Our criticism of the Bill is that, for a makeshift Measure, it goes much too far in putting the cost on the contributor rather than on the Exchequer. It does this in three ways. The first, as I have said, is that the Treasury at the start is really doing very little for the old people at all, and has left itself with very little burden for the coming Budget. Secondly, the Minister, in our view, is quite unjustifiably making permanent—what we intended to be purely temporary, and to run from only 1951 to 1954—the alteration from one-fifth to one-seventh in the proportion which the Exchequer supplement bears to the total contributions. Thirdly, the Minister is arbitrarily raising the employees' and employers' contribution far beyond the actuarial figure.
The purpose of the change from one-fifth to one-seventh in 1951 was purely to meet the temporary problem of the piling up of an unnecessary surplus in the Fund. This was due to unemployment being, happily, much lower than Lord Beveridge had estimated, and to the fact that the additional number of old people, not covered by their own contributions, did not begin to push the expenditure of the Fund above its income until about the years 1954 or 1955. There is no purpose—I think this will be agreed—in piling up surpluses in the Fund, for this reason.
We cannot, in almost any circumstances, on the present principles of budgeting, draw down the reserve of the Fund in order to pay current benefits, without raising taxation to that extent. But if we do raise taxation it is more sensible to use the tax revenue direct to pay for the benefits. The Actuary pointed out in 1951—and we could not disagree—that it was wrong to use the Fund deliberately as a vehicle for national saving and not as an insurance fund at all. The only way of avoiding this was by a temporary change in the Exchequer grants.
The Actuary has himself always made it clear that this was intended to be temporary. Indeed, he says, about the 1951
Act, in paragraph 34 of his Quinquennial Report, this:
These amending provisions"—
that is, what happened in 1951—
could be regarded as an interim rearrangement of the amount and method of Exchequer support to the scheme, pending the Quinquennial Review; it was realised that the cessation of Exchequer grants was only a temporary measure and that they would again become necessary in future years.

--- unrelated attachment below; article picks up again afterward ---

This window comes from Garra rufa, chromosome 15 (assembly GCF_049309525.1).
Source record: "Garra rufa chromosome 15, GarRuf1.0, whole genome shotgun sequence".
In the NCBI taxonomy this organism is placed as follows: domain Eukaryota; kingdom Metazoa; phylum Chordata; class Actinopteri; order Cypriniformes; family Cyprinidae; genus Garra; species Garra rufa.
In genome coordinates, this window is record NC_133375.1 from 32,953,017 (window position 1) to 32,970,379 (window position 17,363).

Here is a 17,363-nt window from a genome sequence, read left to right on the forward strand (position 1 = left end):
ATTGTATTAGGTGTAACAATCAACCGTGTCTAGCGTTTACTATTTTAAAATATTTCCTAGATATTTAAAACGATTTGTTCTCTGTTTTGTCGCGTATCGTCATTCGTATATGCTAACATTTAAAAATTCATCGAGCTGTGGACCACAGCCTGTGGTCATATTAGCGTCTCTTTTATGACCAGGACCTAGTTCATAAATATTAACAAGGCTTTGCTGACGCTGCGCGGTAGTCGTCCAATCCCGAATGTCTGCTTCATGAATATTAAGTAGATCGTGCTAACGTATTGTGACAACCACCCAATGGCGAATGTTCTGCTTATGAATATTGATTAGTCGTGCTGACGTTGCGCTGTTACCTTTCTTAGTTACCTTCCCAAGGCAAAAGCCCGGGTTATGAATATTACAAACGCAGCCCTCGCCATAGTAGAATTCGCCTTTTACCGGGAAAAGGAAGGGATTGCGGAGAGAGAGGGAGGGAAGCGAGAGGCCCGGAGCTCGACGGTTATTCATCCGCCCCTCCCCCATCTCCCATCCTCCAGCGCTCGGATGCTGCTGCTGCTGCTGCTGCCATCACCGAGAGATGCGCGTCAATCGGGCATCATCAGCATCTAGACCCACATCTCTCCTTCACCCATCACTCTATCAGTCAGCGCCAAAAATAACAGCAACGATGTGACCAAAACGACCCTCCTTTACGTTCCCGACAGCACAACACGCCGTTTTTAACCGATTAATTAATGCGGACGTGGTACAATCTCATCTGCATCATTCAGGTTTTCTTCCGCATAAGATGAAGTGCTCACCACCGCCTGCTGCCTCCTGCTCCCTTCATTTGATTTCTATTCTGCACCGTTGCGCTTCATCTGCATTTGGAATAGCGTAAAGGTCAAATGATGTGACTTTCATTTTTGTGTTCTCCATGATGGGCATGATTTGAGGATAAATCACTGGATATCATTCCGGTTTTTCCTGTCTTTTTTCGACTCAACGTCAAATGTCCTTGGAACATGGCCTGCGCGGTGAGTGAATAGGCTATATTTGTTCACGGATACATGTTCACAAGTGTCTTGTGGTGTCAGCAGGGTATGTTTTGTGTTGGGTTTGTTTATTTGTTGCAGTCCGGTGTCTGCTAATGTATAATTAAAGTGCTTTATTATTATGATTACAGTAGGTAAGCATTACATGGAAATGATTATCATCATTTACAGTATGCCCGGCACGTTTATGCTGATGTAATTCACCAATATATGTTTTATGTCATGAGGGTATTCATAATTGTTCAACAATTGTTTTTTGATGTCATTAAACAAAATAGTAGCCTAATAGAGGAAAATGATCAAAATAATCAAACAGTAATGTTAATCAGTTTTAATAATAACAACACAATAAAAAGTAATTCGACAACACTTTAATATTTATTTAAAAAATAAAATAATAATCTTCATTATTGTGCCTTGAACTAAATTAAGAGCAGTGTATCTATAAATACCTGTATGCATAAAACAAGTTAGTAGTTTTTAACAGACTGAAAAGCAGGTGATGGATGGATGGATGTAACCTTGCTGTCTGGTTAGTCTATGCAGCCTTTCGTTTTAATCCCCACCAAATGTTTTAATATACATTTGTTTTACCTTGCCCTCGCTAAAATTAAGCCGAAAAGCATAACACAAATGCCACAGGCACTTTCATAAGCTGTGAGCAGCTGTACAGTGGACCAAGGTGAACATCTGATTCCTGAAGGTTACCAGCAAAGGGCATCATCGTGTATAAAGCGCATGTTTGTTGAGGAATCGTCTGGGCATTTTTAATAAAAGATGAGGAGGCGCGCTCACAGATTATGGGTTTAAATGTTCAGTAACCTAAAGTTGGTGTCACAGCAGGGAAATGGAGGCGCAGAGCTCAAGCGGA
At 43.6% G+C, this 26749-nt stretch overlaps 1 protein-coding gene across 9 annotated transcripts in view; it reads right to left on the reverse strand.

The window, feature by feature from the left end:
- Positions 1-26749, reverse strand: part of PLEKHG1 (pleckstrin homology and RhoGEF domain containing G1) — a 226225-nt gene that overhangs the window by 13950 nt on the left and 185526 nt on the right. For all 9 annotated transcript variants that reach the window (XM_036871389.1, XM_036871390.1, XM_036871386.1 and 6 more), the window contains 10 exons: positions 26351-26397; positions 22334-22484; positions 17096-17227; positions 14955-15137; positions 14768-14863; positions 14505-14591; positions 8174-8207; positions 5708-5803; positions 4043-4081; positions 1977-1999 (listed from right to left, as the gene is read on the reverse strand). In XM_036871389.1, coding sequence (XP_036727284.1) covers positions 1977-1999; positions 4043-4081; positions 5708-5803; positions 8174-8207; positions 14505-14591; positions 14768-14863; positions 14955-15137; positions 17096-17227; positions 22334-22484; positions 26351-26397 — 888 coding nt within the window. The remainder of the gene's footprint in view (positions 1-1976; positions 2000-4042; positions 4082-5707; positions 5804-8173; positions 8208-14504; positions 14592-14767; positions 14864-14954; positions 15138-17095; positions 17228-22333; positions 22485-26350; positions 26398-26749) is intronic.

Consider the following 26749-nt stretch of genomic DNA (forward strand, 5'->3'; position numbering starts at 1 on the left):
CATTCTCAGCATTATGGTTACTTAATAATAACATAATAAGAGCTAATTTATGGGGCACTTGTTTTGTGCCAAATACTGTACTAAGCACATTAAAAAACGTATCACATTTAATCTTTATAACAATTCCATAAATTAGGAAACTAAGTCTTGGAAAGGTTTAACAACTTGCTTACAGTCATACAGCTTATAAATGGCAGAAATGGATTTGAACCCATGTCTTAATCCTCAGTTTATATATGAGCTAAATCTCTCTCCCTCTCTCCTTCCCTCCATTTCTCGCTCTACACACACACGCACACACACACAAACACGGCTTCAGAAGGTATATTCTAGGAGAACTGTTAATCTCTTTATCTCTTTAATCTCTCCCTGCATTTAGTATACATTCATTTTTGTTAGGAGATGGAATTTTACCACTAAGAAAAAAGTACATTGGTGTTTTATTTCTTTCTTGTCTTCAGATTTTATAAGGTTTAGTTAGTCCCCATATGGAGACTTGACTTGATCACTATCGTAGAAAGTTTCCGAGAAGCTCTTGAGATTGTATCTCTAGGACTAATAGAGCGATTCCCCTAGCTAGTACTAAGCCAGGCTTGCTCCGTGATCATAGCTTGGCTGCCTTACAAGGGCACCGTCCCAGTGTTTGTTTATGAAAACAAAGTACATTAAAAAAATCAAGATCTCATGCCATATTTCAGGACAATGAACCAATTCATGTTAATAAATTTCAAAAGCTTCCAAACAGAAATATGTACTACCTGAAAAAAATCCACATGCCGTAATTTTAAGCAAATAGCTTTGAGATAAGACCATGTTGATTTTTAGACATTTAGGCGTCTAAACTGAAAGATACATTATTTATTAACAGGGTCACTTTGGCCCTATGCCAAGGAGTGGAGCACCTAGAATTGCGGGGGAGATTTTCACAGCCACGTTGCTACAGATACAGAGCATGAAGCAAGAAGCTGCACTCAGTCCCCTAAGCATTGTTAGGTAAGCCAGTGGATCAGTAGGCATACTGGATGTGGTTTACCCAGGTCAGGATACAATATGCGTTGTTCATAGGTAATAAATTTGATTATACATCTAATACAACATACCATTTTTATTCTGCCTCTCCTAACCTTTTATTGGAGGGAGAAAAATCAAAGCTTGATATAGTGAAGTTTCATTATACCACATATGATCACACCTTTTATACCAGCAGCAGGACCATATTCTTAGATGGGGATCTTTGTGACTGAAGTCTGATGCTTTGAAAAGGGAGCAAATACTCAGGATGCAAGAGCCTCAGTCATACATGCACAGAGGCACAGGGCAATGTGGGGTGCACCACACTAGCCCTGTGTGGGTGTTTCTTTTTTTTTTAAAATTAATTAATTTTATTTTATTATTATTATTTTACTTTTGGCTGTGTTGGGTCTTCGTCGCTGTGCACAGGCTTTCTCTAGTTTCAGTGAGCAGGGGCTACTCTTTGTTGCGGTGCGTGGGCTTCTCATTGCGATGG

In view of what the Minister said yesterday, I will also quote what I said myself when endorsing the 1951 changes, speaking for the Government, on 9th May, 1951. I said:
… these arrangements are all provisional, pending the 1954 general review of the working of the National Insurance schemes. …"—[OFFICIAL REPORT, 9th May, 1951; Vol. 487, c. 1967.]
On this question, the Minister himself, having already attacked the old-age pensioners' organisation the other day, yesterday attacked the T.U.C., and then went on to give a wholly misleading account, no doubt due to his defective memory, of the discussions that we had on this matter in 1951. We both agreed, then, that it was quite pointless to allow the Fund to pile up in the subsequent three or four years. Indeed, he said so himself on 26th April, 1951. I am sure that he will not deny it, but if he wants to deny it now, I shall be only too pleased to give way.
The right hon. Gentleman said that it would be both dangerous and liable to abuse if the Fund was to pile up. The argument between us was purely on the book-keeping question of whether the money should be paid by way of the Exchequer supplement or the block grant. The total payments by the Exchequer into the Fund were practically the same for the three years, on the arrangement we agreed, as compared with the one previously proposed. Indeed, under the agreed arrangement, the Fund has actually increased since 1951. But one would not have guessed that from the speech which the Minister made yesterday.